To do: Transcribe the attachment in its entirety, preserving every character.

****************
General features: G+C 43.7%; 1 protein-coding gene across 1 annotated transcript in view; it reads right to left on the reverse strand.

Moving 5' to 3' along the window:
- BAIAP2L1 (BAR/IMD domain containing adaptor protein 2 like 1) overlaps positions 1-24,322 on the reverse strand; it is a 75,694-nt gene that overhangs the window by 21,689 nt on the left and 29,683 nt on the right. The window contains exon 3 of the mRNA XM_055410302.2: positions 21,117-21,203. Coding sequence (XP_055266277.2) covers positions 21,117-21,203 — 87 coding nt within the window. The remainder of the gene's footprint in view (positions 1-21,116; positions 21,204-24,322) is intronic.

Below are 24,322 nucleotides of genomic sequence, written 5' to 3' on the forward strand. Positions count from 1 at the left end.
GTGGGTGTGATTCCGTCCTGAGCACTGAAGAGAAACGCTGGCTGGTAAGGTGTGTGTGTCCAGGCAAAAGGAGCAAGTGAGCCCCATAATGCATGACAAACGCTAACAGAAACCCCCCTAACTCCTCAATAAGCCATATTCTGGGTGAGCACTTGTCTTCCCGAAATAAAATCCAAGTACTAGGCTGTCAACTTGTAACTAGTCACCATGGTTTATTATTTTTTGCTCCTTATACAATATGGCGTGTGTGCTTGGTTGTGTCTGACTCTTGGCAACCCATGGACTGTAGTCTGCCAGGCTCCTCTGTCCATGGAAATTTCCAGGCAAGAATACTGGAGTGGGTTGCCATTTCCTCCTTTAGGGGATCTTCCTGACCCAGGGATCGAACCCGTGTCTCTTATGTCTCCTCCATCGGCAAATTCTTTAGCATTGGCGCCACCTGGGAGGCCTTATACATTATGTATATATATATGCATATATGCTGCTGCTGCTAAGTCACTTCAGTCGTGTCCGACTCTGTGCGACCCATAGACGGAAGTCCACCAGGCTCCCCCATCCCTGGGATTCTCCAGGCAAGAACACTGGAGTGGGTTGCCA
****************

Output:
General features: G+C 43.7%; 1 protein-coding gene across 1 annotated transcript in view; it reads right to left on the reverse strand.

Moving 5' to 3' along the window:
- BAIAP2L1 (BAR/IMD domain containing adaptor protein 2 like 1) overlaps positions 1-24,322 on the reverse strand; it is a 75,694-nt gene that overhangs the window by 21,689 nt on the left and 29,683 nt on the right. The window contains exon 3 of the mRNA XM_055410302.2: positions 21,117-21,203. Coding sequence (XP_055266277.2) covers positions 21,117-21,203 — 87 coding nt within the window. The remainder of the gene's footprint in view (positions 1-21,116; positions 21,204-24,322) is intronic.

Below are 24,322 nucleotides of genomic sequence, written 5' to 3' on the forward strand. Positions count from 1 at the left end.
GTGGGTGTGATTCCGTCCTGAGCACTGAAGAGAAACGCTGGCTGGTAAGGTGTGTGTGTCCAGGCAAAAGGAGCAAGTGAGCCCCATAATGCATGACAAACGCTAACAGAAACCCCCCTAACTCCTCAATAAGCCATATTCTGGGTGAGCACTTGTCTTCCCGAAATAAAATCCAAGTACTAGGCTGTCAACTTGTAACTAGTCACCATGGTTTATTATTTTTTGCTCCTTATACAATATGGCGTGTGTGCTTGGTTGTGTCTGACTCTTGGCAACCCATGGACTGTAGTCTGCCAGGCTCCTCTGTCCATGGAAATTTCCAGGCAAGAATACTGGAGTGGGTTGCCATTTCCTCCTTTAGGGGATCTTCCTGACCCAGGGATCGAACCCGTGTCTCTTATGTCTCCTCCATCGGCAAATTCTTTAGCATTGGCGCCACCTGGGAGGCCTTATACATTATGTATATATATATGCATATATGCTGCTGCTGCTAAGTCACTTCAGTCGTGTCCGACTCTGTGCGACCCATAGACGGAAGTCCACCAGGCTCCCCCATCCCTGGGATTCTCCAGGCAAGAACACTGGAGTGGGTTGCCA